The named Balasanyan Plaintiffs are both salespeople at Nordstrom stores in Los Angeles County. Balasanyan Second Amended Complaint (" BSAC" ) ¶¶ 5, 6. Plaintiffs and members of the proposed Balasanyan class are paid on commission based on net sales. The Balasanyan complaint alleges that Nordstrom has underpaid its salespeople across the country by only compensating them for time spent on stocking assignments, pre-opening, and post-closing periods through commissions earned, which they believe can only be used to compensate for commission producing activities. Id. ¶¶ 13, 14. The non-commission producing activities include performing marketing activities such as contacting customers to inform them of new product lines. Id. According to the BSAC, " [t]he combined time [Balasanyan] Plaintiffs and Class Members are required to engage in non-commission producing activities totals at least one (1) hour and thirty (30) minutes per work shift" for which there is no compensation. Id. ¶ 16. The BSAC states six causes of action: (1) Nonpayment of Wages under Cal. Labor Code § 1194; (2) Nonpayment of Wages under 29 U.S.C. § 206 (the Fair Labor Standards Act, or " FLSA" ); (3) Breach of Contract; (4) Declaratory Relief under Cal. Civ.Code Proc. § 1060; (5) Unfair Business Practices under Cal Bus. & Prof. Code § 17200; and (6) a PAGA claim under Cal. Labor Code § 2699.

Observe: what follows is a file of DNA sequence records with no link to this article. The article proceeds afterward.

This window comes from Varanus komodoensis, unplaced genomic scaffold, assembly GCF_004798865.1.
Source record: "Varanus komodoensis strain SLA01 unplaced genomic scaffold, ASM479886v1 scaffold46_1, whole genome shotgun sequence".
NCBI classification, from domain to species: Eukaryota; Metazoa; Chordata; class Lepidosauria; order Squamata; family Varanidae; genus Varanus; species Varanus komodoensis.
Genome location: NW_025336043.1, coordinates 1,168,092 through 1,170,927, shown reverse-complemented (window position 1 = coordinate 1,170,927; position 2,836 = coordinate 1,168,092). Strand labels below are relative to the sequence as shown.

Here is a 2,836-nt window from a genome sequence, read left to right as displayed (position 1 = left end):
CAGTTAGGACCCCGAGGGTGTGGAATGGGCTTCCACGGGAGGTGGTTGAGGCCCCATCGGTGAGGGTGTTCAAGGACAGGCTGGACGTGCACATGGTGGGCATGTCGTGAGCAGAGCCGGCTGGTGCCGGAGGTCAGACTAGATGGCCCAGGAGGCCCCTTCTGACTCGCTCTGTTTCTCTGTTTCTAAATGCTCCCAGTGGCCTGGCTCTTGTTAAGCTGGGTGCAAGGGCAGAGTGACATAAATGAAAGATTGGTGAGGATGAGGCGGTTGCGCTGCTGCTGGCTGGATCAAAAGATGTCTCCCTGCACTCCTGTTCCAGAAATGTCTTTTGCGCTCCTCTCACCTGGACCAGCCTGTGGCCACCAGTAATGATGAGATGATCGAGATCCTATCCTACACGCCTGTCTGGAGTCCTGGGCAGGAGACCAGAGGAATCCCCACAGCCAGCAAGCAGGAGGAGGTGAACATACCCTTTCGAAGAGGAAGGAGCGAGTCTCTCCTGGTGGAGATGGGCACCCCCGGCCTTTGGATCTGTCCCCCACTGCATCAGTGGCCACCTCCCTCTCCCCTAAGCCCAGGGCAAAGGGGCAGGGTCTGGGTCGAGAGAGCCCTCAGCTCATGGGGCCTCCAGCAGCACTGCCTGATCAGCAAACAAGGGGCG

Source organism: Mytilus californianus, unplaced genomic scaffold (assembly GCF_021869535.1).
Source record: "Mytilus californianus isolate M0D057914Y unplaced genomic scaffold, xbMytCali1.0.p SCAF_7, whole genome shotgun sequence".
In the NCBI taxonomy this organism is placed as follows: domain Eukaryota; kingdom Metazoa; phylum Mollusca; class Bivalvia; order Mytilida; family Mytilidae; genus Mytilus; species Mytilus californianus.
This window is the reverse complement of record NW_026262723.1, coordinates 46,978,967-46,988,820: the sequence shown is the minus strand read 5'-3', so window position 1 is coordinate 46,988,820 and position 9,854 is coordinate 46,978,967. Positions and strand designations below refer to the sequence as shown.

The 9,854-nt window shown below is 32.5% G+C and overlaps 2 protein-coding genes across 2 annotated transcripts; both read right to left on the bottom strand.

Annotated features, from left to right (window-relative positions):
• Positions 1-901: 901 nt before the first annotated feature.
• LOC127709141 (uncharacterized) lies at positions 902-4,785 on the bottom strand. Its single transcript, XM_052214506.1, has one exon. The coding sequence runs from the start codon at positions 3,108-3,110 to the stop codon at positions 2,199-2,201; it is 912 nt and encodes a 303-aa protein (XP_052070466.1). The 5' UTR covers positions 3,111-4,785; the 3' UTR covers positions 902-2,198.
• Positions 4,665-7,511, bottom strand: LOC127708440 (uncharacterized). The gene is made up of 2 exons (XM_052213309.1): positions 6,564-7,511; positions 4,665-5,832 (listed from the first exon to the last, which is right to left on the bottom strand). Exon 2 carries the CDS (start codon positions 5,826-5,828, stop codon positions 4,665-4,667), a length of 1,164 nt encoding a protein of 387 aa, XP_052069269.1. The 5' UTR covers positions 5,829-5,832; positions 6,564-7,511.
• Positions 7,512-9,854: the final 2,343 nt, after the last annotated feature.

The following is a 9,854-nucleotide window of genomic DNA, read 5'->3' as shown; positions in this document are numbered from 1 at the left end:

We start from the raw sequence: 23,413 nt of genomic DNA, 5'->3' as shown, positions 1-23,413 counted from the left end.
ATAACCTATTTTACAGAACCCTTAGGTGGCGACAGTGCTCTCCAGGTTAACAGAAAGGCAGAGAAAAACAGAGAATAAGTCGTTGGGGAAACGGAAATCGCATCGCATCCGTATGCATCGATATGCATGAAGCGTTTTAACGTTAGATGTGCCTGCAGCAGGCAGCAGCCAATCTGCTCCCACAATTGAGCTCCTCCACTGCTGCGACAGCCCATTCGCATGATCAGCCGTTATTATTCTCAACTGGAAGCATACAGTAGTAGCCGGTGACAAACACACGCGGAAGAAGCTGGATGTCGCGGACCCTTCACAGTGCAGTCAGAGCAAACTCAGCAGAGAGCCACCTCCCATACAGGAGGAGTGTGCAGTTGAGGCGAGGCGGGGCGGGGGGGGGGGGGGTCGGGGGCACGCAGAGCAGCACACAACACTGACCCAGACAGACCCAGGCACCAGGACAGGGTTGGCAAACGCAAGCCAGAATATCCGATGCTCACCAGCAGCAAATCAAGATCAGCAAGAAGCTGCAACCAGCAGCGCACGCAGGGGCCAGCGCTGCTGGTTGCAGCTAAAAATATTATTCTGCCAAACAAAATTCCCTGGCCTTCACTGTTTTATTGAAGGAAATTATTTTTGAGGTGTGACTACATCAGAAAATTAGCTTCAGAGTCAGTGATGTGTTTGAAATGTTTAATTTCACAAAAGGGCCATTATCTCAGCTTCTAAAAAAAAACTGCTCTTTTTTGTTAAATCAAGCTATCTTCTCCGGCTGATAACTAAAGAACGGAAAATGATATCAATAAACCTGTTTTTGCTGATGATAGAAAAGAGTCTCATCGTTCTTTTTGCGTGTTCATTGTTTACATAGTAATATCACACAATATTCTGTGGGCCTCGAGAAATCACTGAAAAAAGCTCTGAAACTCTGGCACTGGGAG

Unlike Balasanyan, the proposed Maraventano class only consists of California employees. Plaintiff Maraventano was an employee of Nordstrom in San Diego County and Plaintiff Kurji was an employee in Orange County. The Maraventano First Amended Complaint (" MFAC" ) alleges that Nordstrom did not pay employees for " stocking time ... unless they failed to meet their minimum commission draw." MFAC ¶ 21. It states four causes of action: (1) Violation of Cal. Labor Code § 1197; (2) Violation of Cal. Labor Code §§ 201-203; (3) Willful violation of Cal. Labor Code § 226; (4) Unfair Business Practices under Cal. Bus. & Prof. Code § 17200. Unlike the Balasanyan Plaintiffs, the Maraventano Plaintiffs did not assert a FLSA claim.